To reduce the introduction of SARS-CoV-2 virus infections, the state of Alaska implemented a program on June 6, 2020, for arriving air, sea, and road travelers that required either molecular testing for beta coronavirus that causes COVID-19 or a 14-day self-quarantine after arrival.
The Alaska Department of Health and Social Services requested ten participating Alaska airports evaluate air traveler choices to undergo testing or self-quarantine, traveler test results, and airport personnel experiences while implementing the program.
Among 386,435 air travelers who arrived in Alaska during June 6–November 14, 2020, a total of 184,438 (48%) chose to be tested within 72 hours before arrival, 111,370 (29%) chose to be tested on arrival, and 39,685 (10%) chose to self-quarantine without testing after arrival.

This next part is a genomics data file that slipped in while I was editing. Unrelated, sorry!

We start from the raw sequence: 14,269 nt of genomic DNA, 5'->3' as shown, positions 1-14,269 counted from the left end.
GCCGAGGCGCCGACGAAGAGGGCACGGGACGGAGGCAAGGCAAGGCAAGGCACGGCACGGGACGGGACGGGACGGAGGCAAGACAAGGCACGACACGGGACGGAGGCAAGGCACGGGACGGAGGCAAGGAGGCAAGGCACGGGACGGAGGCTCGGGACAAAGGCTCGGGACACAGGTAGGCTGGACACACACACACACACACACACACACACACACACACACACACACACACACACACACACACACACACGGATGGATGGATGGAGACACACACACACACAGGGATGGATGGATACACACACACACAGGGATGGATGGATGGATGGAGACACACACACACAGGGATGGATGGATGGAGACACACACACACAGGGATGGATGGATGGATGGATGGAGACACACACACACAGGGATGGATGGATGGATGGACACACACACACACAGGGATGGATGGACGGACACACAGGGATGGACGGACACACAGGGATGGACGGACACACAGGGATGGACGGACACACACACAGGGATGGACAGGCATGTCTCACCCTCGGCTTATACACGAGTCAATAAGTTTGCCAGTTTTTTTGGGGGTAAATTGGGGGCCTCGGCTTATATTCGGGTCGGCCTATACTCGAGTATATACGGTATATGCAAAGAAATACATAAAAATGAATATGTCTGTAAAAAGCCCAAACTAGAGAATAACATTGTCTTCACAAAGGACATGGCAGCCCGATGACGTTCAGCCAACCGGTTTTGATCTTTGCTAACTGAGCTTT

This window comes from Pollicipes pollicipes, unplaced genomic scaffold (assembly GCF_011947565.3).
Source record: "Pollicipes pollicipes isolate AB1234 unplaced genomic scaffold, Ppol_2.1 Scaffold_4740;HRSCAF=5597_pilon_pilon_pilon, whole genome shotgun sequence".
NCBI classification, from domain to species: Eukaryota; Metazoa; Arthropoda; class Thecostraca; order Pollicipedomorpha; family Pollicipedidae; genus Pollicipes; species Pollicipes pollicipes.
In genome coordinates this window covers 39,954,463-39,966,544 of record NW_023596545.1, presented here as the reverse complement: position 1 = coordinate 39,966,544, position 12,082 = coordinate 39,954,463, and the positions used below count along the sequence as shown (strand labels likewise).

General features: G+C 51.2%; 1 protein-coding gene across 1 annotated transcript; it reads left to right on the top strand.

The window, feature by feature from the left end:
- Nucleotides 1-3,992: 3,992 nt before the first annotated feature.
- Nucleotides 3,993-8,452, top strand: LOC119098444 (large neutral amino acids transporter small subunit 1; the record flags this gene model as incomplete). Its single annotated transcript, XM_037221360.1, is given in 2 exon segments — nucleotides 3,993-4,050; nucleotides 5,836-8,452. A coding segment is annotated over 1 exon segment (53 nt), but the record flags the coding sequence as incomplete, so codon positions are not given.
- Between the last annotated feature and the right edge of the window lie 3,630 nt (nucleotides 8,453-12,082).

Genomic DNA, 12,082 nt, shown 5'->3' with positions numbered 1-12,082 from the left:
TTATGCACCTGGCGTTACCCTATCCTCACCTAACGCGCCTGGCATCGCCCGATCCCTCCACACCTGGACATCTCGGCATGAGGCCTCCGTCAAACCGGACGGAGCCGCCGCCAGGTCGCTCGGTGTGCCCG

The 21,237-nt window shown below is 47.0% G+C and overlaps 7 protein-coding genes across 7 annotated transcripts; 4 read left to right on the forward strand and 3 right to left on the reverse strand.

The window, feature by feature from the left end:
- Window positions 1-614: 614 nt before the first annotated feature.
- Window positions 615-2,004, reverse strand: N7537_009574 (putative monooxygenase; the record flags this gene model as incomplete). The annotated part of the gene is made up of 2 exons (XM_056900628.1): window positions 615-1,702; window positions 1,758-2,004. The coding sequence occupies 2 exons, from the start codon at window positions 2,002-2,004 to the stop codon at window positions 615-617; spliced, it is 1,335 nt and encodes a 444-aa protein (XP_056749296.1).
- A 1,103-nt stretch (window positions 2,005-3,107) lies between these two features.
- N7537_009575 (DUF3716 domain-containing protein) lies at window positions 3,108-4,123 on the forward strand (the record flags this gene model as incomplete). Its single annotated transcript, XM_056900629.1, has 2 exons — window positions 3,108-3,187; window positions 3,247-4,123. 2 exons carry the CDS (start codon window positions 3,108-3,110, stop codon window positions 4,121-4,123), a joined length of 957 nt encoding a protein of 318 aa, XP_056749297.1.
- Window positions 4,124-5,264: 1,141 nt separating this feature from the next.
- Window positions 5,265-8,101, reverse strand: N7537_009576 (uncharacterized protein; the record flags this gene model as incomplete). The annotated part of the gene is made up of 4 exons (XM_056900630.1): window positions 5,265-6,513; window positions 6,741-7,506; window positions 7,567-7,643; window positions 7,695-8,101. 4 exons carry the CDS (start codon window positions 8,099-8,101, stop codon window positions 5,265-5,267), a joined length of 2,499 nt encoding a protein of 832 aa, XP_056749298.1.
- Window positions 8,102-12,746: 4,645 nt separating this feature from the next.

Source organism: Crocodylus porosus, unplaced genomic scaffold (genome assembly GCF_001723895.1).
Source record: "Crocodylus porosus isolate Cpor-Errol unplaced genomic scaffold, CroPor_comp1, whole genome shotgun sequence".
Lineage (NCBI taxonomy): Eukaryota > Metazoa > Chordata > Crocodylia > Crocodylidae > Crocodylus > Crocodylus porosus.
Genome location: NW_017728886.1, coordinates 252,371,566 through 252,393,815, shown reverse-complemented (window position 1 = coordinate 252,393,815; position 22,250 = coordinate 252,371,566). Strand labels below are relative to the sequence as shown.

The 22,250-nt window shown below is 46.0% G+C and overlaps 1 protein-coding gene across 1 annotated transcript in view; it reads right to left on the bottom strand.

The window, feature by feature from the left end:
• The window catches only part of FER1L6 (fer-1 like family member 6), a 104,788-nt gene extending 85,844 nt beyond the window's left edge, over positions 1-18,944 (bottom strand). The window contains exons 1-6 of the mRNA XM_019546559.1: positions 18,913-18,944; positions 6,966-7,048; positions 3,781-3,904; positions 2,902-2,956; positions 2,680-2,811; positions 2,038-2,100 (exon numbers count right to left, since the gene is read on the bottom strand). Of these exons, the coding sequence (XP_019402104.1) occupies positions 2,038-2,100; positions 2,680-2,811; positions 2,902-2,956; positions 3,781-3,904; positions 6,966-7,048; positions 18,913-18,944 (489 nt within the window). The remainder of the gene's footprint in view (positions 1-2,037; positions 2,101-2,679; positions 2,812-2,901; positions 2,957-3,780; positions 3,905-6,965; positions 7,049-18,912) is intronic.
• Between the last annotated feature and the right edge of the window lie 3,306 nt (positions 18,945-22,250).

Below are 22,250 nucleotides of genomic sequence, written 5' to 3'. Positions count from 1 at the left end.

An additional 15,112 persons received testing at airport testing sites; these were primarily travelers obtaining a second test 7–14 days after arrival, per state guidance.
Of the 126,482 airport tests performed in Alaska, 951 (0.8%) results were positive, or (1) per 406 arriving travelers.
The U.S. CDC confirmed on April 22, 2021, 'airport testing program administrators reported that clear communication, preparation, and organization were vital for operational success; challenges included managing travelers’ expectations and ensuring that sufficient personnel and physical space were available to conduct SARS-CoV-2 virus testing.
And, 'post-travel self-quarantine and testing programs might reduce travel-associated SARS-CoV-2 transmission and importation, even without enforcement,' says the CDC.